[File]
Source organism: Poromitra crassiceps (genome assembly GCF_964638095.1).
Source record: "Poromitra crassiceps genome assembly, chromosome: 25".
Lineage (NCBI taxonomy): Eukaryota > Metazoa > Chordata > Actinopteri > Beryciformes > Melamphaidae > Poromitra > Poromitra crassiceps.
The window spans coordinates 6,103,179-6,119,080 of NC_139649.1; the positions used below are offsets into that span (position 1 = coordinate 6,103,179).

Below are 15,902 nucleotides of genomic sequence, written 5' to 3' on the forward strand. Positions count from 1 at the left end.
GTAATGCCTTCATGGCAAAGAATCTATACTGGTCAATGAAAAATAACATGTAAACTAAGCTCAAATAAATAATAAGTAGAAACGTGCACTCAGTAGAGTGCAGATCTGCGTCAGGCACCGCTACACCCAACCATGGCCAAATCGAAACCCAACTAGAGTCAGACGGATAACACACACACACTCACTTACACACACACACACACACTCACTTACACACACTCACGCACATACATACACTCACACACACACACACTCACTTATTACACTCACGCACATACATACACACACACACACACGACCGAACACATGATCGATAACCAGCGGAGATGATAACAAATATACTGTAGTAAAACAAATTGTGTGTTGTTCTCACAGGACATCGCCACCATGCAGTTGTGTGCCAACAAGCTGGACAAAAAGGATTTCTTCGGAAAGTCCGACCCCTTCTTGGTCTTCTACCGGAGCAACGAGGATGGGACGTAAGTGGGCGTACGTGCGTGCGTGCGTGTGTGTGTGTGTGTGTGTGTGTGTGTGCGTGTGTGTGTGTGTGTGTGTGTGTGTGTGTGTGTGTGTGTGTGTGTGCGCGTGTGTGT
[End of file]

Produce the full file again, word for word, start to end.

Source organism: Poromitra crassiceps (genome assembly GCF_964638095.1).
Source record: "Poromitra crassiceps genome assembly, chromosome: 25".
Lineage (NCBI taxonomy): Eukaryota > Metazoa > Chordata > Actinopteri > Beryciformes > Melamphaidae > Poromitra > Poromitra crassiceps.
The window spans coordinates 6,103,179-6,119,080 of NC_139649.1; the positions used below are offsets into that span (position 1 = coordinate 6,103,179).

Below are 15,902 nucleotides of genomic sequence, written 5' to 3' on the forward strand. Positions count from 1 at the left end.
GTAATGCCTTCATGGCAAAGAATCTATACTGGTCAATGAAAAATAACATGTAAACTAAGCTCAAATAAATAATAAGTAGAAACGTGCACTCAGTAGAGTGCAGATCTGCGTCAGGCACCGCTACACCCAACCATGGCCAAATCGAAACCCAACTAGAGTCAGACGGATAACACACACACACTCACTTACACACACACACACACACTCACTTACACACACTCACGCACATACATACACTCACACACACACACACTCACTTATTACACTCACGCACATACATACACACACACACACACGACCGAACACATGATCGATAACCAGCGGAGATGATAACAAATATACTGTAGTAAAACAAATTGTGTGTTGTTCTCACAGGACATCGCCACCATGCAGTTGTGTGCCAACAAGCTGGACAAAAAGGATTTCTTCGGAAAGTCCGACCCCTTCTTGGTCTTCTACCGGAGCAACGAGGATGGGACGTAAGTGGGCGTACGTGCGTGCGTGCGTGTGTGTGTGTGTGTGTGTGTGTGTGTGCGTGTGTGTGTGTGTGTGTGTGTGTGTGTGTGTGTGTGTGTGTGTGTGCGCGTGTGTGT